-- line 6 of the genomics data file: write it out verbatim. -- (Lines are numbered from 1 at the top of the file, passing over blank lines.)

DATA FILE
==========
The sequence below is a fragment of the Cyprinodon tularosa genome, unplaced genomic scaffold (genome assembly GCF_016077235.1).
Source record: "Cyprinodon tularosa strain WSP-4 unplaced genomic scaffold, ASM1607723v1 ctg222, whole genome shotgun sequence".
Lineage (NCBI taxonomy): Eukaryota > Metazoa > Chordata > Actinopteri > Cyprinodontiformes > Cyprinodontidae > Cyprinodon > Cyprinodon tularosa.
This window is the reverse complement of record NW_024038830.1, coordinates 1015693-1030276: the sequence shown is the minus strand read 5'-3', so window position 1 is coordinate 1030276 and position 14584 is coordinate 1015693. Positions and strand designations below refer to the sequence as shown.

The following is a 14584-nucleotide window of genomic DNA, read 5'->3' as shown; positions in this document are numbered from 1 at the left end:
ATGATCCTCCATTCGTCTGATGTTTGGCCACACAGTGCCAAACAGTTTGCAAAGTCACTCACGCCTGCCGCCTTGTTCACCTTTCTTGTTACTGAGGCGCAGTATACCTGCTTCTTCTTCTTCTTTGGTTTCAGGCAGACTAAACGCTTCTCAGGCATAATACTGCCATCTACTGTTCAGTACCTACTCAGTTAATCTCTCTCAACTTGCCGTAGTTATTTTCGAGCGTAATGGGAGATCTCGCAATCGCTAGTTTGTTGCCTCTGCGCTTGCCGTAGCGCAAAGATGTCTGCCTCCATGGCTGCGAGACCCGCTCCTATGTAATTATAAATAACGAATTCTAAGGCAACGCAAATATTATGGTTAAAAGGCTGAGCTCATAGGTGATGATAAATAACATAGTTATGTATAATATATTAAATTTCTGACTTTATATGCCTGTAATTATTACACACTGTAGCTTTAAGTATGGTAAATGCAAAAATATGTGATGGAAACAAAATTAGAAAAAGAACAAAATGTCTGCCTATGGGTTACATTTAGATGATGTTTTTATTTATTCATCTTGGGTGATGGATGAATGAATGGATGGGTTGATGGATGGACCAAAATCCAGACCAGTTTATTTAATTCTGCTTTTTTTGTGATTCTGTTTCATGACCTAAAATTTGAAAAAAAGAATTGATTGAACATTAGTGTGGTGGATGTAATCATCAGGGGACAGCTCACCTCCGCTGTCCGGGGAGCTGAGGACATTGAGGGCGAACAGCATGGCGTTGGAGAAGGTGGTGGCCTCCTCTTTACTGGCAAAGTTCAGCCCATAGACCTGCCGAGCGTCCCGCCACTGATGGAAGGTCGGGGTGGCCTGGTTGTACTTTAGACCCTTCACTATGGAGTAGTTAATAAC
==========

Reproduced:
ATGATCCTCCATTCGTCTGATGTTTGGCCACACAGTGCCAAACAGTTTGCAAAGTCACTCACGCCTGCCGCCTTGTTCACCTTTCTTGTTACTGAGGCGCAGTATACCTGCTTCTTCTTCTTCTTTGGTTTCAGGCAGACTAAACGCTTCTCAGGCATAATACTGCCATCTACTGTTCAGTACCTACTCAGTTAATCTCTCTCAACTTGCCGTAGTTATTTTCGAGCGTAATGGGAGATCTCGCAATCGCTAGTTTGTTGCCTCTGCGCTTGCCGTAGCGCAAAGATGTCTGCCTCCATGGCTGCGAGACCCGCTCCTATGTAATTATAAATAACGAATTCTAAGGCAACGCAAATATTATGGTTAAAAGGCTGAGCTCATAGGTGATGATAAATAACATAGTTATGTATAATATATTAAATTTCTGACTTTATATGCCTGTAATTATTACACACTGTAGCTTTAAGTATGGTAAATGCAAAAATATGTGATGGAAACAAAATTAGAAAAAGAACAAAATGTCTGCCTATGGGTTACATTTAGATGATGTTTTTATTTATTCATCTTGGGTGATGGATGAATGAATGGATGGGTTGATGGATGGACCAAAATCCAGACCAGTTTATTTAATTCTGCTTTTTTTGTGATTCTGTTTCATGACCTAAAATTTGAAAAAAAGAATTGATTGAACATTAGTGTGGTGGATGTAATCATCAGGGGACAGCTCACCTCCGCTGTCCGGGGAGCTGAGGACATTGAGGGCGAACAGCATGGCGTTGGAGAAGGTGGTGGCCTCCTCTTTACTGGCAAAGTTCAGCCCATAGACCTGCCGAGCGTCCCGCCACTGATGGAAGGTCGGGGTGGCCTGGTTGTACTTTAGACCCTTCACTATGGAGTAGTTAATAAC